Evaluating Thermal Protective Performance Testing

    Volume 2, Issue 5 (May 2005)

    ISSN: 1546-962X

    CODEN: JAIOAD

    Published Online: 2 May 2005

    Page Count: 14


    Keltner, NR
    F.I.R.E.S, Inc., Consultant to Ktech Corporation, Albuquerque, NM

    (Received 18 November 2003; accepted 29 September 2004)

    Abstract

    Even as better materials are developed for protective clothing, NFPA data indicate the number of burn related fire fighter deaths and severe injuries is increasing. These injuries are unexpected for the most part. As a result, questions arise about Thermal Protective Performance (TPP) ratings and whether performance changes are due to use or the effects of aging. As part of a NIST-sponsored Small Business Innovative Research project, current TPP test techniques were evaluated. Some changes and extensions are suggested.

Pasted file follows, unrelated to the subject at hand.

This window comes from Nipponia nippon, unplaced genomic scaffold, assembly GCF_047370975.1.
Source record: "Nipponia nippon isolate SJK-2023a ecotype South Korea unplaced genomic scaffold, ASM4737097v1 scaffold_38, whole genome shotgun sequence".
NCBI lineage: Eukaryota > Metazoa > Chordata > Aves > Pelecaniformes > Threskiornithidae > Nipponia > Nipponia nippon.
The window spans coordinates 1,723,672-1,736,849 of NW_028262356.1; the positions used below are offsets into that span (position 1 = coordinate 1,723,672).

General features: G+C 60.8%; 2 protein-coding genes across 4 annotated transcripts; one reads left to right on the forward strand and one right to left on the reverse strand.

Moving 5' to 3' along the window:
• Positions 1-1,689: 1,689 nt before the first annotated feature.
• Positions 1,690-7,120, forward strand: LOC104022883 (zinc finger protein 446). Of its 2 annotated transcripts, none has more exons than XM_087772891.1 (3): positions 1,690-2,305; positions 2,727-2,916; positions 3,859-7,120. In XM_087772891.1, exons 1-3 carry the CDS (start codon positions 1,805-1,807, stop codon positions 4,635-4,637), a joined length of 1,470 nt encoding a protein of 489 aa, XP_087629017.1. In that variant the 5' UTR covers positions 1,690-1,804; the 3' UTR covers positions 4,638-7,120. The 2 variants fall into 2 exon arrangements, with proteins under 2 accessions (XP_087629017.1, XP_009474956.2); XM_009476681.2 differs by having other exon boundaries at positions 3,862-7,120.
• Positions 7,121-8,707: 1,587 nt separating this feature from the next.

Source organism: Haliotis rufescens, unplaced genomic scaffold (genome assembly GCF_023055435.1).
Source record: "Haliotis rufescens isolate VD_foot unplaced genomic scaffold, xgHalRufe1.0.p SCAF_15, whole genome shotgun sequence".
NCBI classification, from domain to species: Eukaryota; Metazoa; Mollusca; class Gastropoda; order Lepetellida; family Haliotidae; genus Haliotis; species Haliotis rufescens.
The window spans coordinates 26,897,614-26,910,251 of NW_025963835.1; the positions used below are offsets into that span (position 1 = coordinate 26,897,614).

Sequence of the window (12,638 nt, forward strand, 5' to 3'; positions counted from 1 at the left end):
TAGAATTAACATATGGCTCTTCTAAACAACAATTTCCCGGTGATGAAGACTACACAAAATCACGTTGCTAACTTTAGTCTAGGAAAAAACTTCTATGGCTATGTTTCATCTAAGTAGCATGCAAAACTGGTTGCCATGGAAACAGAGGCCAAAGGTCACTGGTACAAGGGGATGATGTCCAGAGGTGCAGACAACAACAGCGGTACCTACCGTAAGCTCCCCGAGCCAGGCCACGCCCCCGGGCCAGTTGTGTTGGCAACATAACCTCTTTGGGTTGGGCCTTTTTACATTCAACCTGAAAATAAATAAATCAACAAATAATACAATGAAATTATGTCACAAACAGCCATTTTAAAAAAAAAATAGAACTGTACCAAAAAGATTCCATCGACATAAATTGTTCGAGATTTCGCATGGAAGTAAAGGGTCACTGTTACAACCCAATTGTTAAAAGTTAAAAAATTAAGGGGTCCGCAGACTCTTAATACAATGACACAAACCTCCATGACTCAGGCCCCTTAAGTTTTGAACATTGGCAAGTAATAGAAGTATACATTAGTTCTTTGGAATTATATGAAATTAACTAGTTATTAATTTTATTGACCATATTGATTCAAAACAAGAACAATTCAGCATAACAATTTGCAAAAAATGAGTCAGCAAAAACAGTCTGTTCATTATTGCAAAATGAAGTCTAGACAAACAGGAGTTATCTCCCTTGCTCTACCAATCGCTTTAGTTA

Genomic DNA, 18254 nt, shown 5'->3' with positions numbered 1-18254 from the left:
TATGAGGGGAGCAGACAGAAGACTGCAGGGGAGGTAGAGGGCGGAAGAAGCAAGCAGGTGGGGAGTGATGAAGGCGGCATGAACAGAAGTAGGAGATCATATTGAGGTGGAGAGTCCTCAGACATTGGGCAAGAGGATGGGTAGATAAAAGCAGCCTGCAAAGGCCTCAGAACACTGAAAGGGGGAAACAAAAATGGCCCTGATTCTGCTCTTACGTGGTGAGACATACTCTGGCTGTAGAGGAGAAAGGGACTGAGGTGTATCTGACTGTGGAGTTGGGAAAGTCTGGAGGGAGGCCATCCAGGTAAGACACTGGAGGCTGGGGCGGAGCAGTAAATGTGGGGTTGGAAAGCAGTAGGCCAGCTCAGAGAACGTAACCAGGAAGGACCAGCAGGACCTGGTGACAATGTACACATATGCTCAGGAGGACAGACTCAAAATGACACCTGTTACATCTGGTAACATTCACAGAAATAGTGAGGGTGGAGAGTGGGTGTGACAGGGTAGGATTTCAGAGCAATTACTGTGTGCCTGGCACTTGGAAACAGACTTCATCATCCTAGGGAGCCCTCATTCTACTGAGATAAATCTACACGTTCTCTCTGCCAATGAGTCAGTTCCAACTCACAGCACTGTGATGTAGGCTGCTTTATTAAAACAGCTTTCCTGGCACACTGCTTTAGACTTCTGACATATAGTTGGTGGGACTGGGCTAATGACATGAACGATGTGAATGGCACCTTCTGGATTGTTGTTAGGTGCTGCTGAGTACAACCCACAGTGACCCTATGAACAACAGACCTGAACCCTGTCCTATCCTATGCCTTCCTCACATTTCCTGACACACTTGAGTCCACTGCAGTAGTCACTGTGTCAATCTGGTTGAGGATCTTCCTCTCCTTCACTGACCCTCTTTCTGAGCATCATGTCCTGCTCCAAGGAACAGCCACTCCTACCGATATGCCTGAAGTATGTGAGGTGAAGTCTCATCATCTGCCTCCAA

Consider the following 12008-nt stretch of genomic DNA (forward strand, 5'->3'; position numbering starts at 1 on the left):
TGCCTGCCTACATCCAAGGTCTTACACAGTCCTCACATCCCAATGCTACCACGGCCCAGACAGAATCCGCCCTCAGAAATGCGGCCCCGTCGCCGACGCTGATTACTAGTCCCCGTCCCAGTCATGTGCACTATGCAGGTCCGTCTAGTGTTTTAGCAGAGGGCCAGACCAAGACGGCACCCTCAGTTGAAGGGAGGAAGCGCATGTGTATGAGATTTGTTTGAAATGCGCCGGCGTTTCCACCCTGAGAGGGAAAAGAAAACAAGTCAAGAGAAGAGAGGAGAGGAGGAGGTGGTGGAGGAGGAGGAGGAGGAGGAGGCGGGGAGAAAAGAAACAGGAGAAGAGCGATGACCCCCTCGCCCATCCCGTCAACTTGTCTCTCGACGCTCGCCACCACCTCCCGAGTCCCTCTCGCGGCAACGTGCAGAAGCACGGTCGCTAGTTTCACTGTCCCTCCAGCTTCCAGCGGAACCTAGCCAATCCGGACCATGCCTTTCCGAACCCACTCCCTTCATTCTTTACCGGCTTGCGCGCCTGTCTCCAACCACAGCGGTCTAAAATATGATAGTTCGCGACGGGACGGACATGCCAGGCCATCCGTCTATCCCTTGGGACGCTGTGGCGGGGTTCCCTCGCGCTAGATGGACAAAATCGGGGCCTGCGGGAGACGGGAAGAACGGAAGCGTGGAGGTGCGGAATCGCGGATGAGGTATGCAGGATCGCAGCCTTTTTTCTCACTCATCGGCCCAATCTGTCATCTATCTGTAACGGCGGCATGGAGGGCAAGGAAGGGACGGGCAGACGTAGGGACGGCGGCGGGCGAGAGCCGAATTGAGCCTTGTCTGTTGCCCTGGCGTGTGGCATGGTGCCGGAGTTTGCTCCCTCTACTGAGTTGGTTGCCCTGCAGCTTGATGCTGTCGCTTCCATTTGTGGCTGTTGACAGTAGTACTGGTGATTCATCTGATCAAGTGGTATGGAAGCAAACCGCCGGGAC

In TPP tests, dry fabric samples or ensembles are exposed to heat flux of 83 kW/m2 with nominally 50% radiative and 50% convective heat transfer. Heat transmission through the test sample is measured with a copper calorimeter. The TPP Rating is the time in seconds required for a 2nd degree burn.

    Current problems include:

    1) Current test methods overestimate time to 2nd degree burn.

    2) No information is provided on maximum potential burn damage.

    3) No information is provided on heat transfer or fabric properties.

    4) No information is provided on how performance changes with use.

    Suggested changes and extensions include:

    1) Change the heat source — use a modified radiant protective performance technique.

    2) Replace the copper calorimeter with a thermal skin simulant sensor.

    3) Estimate burn damage using a two step analysis method.

    4) Obtain both dry and damp thermal properties for modeling clothing performance.


    Paper ID: JAI12114

    DOI: 10.1520/JAI12114

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    Author
    Title Evaluating Thermal Protective Performance Testing
    Symposium Performance of Protective Clothing: Global Needs and Emerging Markets: 8th Symposium, 2004-01-15
    Committee F23